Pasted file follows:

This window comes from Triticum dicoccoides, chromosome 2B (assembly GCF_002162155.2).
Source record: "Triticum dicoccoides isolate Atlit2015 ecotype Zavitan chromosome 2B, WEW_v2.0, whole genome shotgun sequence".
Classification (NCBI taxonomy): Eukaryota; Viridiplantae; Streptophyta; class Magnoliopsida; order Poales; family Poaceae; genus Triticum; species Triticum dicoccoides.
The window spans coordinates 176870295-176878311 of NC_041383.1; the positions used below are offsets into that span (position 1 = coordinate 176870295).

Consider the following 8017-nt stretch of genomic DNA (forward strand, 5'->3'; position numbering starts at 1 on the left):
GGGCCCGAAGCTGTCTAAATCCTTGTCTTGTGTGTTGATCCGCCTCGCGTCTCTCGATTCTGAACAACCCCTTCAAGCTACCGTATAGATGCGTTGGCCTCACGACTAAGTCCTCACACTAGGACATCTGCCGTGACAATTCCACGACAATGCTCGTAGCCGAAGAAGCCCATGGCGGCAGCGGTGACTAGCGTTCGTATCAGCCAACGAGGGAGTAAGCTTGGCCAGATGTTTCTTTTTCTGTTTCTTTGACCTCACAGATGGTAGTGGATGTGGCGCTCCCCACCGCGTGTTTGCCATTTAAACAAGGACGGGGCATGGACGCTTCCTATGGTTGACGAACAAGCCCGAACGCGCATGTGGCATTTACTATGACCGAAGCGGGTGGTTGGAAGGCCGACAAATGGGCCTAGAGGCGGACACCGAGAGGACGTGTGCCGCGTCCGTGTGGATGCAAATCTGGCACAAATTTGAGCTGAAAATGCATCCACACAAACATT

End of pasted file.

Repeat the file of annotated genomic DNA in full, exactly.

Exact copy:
This window comes from Triticum dicoccoides, chromosome 2B (assembly GCF_002162155.2).
Source record: "Triticum dicoccoides isolate Atlit2015 ecotype Zavitan chromosome 2B, WEW_v2.0, whole genome shotgun sequence".
Classification (NCBI taxonomy): Eukaryota; Viridiplantae; Streptophyta; class Magnoliopsida; order Poales; family Poaceae; genus Triticum; species Triticum dicoccoides.
The window spans coordinates 176870295-176878311 of NC_041383.1; the positions used below are offsets into that span (position 1 = coordinate 176870295).

Consider the following 8017-nt stretch of genomic DNA (forward strand, 5'->3'; position numbering starts at 1 on the left):
GGGCCCGAAGCTGTCTAAATCCTTGTCTTGTGTGTTGATCCGCCTCGCGTCTCTCGATTCTGAACAACCCCTTCAAGCTACCGTATAGATGCGTTGGCCTCACGACTAAGTCCTCACACTAGGACATCTGCCGTGACAATTCCACGACAATGCTCGTAGCCGAAGAAGCCCATGGCGGCAGCGGTGACTAGCGTTCGTATCAGCCAACGAGGGAGTAAGCTTGGCCAGATGTTTCTTTTTCTGTTTCTTTGACCTCACAGATGGTAGTGGATGTGGCGCTCCCCACCGCGTGTTTGCCATTTAAACAAGGACGGGGCATGGACGCTTCCTATGGTTGACGAACAAGCCCGAACGCGCATGTGGCATTTACTATGACCGAAGCGGGTGGTTGGAAGGCCGACAAATGGGCCTAGAGGCGGACACCGAGAGGACGTGTGCCGCGTCCGTGTGGATGCAAATCTGGCACAAATTTGAGCTGAAAATGCATCCACACAAACATT